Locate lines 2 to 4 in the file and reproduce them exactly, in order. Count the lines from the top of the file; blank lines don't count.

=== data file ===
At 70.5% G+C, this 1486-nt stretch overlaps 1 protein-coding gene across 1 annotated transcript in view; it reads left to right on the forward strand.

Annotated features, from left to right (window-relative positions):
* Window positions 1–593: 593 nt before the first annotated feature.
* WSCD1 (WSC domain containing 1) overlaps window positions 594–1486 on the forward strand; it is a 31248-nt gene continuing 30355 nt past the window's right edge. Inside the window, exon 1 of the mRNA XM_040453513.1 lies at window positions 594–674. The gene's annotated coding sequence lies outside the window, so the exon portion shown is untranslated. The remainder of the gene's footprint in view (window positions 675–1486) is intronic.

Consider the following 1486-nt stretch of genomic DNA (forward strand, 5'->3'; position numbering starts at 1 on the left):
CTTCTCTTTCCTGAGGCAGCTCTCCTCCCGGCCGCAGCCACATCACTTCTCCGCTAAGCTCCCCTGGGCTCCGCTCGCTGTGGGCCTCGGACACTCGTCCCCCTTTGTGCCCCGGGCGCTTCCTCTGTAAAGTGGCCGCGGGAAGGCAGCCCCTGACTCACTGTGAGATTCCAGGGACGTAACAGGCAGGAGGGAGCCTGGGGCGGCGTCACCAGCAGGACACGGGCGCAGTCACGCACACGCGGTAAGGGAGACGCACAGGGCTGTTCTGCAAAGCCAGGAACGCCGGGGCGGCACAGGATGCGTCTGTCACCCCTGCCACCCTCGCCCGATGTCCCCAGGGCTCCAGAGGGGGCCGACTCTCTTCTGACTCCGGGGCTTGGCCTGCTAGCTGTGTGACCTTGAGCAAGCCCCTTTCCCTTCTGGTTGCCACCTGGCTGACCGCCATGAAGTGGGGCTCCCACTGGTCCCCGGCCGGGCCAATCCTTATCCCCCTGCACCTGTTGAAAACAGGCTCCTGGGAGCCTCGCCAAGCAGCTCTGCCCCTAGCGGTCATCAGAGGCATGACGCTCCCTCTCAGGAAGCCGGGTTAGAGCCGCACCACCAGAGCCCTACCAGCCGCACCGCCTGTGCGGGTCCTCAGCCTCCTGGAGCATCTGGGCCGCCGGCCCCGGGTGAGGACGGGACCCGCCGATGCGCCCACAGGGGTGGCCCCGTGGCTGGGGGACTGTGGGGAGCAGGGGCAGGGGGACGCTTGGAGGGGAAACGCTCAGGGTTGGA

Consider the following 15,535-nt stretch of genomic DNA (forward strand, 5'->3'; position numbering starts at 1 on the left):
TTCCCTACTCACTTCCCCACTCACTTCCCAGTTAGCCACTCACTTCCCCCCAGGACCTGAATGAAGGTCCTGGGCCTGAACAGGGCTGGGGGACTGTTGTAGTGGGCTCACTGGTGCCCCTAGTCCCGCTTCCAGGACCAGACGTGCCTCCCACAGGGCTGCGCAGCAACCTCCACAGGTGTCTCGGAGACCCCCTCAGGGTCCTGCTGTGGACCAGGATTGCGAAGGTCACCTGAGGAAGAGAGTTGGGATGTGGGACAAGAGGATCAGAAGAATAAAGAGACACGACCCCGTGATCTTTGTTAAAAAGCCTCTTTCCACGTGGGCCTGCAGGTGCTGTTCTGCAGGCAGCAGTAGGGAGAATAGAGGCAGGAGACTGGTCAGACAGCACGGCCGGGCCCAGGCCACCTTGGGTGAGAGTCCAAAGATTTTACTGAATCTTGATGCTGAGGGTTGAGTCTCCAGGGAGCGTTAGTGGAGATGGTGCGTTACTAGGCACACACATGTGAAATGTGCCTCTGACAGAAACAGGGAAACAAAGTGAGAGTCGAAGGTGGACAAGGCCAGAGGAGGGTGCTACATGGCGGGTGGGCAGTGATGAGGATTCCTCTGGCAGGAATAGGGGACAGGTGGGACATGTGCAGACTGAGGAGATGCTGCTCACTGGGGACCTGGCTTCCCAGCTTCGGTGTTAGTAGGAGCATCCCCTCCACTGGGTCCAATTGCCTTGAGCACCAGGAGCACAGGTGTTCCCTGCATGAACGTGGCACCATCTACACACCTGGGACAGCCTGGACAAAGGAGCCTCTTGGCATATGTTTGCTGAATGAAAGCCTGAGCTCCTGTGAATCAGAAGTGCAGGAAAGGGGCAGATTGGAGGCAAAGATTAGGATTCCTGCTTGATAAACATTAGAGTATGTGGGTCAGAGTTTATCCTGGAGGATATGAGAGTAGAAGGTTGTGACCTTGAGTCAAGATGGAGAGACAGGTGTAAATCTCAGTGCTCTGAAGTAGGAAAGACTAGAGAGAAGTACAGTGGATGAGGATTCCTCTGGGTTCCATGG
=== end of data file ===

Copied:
Annotated features, from left to right (window-relative positions):
* Window positions 1–593: 593 nt before the first annotated feature.
* WSCD1 (WSC domain containing 1) overlaps window positions 594–1486 on the forward strand; it is a 31248-nt gene continuing 30355 nt past the window's right edge. Inside the window, exon 1 of the mRNA XM_040453513.1 lies at window positions 594–674. The gene's annotated coding sequence lies outside the window, so the exon portion shown is untranslated. The remainder of the gene's footprint in view (window positions 675–1486) is intronic.